Microsoft gets Web 2.0 - packing a wallop

It looks like Microsoft doesn't wants to be left out of the social computing game. From the Wallop website:

Microsoft Spins Out A Wallop
Microsoft IP Ventures program teams up with Silicon Valley entrepreneur to create a new social networking company

...The company aims to solve the problems plaguing current social networks and introduce an entirely new way for consumers to express their individuality online...


Temporary Internet Files - Deleting from Internet Explorer

windows logoIn as much as website developers spend an exorbitant amount of time complaining about them, modern day web browsers are actually remarkable pieces of software. It wasn't that terribly long ago that the entire concept of a software program that was capable of interacting with a wide variety of computers and operating systems was completely revolutionary, the 'holy grail' of software development. Granted, this magic takes more than just a browser to achieve, but I have to admit there are times when I am just amazed that it actually works. This could just be the programmer in me, because I know what it takes to actually get things to work (I think sometimes that programmers are the people that are the most surprised when software programs actually work).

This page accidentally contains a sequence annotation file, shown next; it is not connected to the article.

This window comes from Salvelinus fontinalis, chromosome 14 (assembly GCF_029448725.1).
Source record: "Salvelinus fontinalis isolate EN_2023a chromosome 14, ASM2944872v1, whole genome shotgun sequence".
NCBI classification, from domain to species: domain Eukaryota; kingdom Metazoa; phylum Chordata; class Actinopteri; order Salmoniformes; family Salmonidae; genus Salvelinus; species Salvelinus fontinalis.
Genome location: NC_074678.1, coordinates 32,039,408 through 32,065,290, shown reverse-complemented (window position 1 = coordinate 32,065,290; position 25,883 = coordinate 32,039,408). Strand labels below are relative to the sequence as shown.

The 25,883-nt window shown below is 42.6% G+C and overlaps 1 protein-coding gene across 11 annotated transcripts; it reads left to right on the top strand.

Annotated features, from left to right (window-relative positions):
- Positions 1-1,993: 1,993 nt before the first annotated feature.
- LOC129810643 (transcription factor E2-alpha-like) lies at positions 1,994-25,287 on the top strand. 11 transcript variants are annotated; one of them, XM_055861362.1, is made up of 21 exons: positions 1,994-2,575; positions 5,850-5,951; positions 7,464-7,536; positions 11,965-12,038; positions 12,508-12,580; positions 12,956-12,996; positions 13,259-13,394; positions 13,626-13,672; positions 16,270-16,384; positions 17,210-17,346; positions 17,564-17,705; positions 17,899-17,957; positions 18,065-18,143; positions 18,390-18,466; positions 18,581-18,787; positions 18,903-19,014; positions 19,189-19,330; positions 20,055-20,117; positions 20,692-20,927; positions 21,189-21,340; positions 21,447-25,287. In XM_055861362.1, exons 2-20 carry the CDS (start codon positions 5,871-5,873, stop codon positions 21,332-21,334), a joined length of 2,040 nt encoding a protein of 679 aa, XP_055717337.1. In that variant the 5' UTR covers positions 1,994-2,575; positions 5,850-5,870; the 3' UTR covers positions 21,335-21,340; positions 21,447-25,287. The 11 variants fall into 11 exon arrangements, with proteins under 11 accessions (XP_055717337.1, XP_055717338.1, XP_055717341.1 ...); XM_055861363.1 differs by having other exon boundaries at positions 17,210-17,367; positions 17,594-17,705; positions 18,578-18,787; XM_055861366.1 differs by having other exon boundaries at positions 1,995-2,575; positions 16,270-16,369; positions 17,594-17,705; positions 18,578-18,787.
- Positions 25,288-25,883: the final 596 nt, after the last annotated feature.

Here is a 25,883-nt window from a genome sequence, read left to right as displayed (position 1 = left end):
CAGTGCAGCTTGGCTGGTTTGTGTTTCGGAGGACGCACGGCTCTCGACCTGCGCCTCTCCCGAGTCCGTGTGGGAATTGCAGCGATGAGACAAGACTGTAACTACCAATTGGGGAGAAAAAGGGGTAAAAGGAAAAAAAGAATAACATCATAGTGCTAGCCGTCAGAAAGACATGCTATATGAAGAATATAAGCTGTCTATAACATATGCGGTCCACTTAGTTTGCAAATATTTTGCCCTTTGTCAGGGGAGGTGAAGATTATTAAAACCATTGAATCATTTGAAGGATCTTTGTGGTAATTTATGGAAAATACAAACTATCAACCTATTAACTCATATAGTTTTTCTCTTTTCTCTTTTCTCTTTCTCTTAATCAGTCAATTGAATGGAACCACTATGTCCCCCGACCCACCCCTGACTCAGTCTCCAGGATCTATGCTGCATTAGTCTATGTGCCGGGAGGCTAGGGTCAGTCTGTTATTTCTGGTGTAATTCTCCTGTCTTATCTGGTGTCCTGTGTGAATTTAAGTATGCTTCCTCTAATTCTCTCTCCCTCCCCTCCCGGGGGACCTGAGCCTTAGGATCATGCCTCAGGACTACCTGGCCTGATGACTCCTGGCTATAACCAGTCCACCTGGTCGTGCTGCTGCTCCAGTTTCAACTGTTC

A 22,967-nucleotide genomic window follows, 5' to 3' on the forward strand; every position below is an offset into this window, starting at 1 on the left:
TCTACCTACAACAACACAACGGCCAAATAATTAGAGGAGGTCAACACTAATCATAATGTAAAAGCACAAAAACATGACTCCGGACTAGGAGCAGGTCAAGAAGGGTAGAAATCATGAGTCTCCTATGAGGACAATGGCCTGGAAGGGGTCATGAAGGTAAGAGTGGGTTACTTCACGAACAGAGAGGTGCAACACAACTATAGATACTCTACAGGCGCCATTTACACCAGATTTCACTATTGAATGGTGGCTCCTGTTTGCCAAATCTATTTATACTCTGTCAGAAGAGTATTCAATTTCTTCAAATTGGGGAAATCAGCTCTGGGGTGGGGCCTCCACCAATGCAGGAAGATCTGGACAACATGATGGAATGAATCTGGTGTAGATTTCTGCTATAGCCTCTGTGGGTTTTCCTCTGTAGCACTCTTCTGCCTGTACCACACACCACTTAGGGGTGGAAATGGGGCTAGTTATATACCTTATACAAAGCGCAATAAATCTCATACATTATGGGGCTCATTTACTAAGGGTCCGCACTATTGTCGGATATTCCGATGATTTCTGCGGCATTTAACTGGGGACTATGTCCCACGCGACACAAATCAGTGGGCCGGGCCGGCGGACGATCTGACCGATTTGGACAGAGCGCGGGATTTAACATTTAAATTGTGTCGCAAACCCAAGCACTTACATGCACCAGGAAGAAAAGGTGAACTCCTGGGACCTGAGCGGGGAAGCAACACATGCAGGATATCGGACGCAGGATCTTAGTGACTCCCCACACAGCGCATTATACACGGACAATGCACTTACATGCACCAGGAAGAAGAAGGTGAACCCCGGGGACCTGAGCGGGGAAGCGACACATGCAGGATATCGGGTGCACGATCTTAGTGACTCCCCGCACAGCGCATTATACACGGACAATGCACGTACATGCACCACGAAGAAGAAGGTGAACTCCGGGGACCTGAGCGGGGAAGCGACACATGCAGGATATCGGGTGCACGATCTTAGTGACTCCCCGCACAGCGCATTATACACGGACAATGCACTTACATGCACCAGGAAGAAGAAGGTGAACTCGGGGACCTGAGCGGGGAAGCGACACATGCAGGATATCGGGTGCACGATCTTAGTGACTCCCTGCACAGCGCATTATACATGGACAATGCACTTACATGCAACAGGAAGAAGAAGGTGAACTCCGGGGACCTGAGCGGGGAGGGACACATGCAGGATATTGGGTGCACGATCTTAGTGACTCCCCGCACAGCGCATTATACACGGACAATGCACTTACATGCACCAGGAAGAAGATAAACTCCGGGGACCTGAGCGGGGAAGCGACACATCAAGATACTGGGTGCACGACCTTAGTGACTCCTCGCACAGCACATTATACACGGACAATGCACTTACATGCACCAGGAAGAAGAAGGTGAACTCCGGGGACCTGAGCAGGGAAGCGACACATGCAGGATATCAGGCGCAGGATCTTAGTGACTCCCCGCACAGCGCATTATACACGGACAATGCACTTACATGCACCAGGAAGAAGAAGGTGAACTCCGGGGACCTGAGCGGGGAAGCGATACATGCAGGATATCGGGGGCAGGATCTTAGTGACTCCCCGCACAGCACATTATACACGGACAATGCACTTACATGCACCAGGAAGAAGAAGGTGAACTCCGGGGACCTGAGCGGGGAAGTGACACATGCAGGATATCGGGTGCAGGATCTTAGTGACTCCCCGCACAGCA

Microsoft Windows - Defragmenting Your Hard Drive

windows logoSo my daughter mentions the other day that her computer "isn't working". Over the years I've learned that this very general, benign description is in reality a secret code for a wide variety of computer ailments, ranging anywhere from the minor: